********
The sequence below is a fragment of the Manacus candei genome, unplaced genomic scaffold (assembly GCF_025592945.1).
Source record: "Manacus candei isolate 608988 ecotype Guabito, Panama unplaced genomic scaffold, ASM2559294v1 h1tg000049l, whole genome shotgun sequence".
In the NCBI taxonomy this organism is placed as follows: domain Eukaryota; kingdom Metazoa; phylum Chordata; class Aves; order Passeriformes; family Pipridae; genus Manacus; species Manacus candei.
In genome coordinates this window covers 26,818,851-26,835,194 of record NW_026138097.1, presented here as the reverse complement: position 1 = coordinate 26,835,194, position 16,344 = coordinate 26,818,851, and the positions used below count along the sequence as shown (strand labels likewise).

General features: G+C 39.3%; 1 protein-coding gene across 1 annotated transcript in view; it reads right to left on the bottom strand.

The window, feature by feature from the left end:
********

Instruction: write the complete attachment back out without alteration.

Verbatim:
The sequence below is a fragment of the Manacus candei genome, unplaced genomic scaffold (assembly GCF_025592945.1).
Source record: "Manacus candei isolate 608988 ecotype Guabito, Panama unplaced genomic scaffold, ASM2559294v1 h1tg000049l, whole genome shotgun sequence".
In the NCBI taxonomy this organism is placed as follows: domain Eukaryota; kingdom Metazoa; phylum Chordata; class Aves; order Passeriformes; family Pipridae; genus Manacus; species Manacus candei.
In genome coordinates this window covers 26,818,851-26,835,194 of record NW_026138097.1, presented here as the reverse complement: position 1 = coordinate 26,835,194, position 16,344 = coordinate 26,818,851, and the positions used below count along the sequence as shown (strand labels likewise).

General features: G+C 39.3%; 1 protein-coding gene across 1 annotated transcript in view; it reads right to left on the bottom strand.

The window, feature by feature from the left end: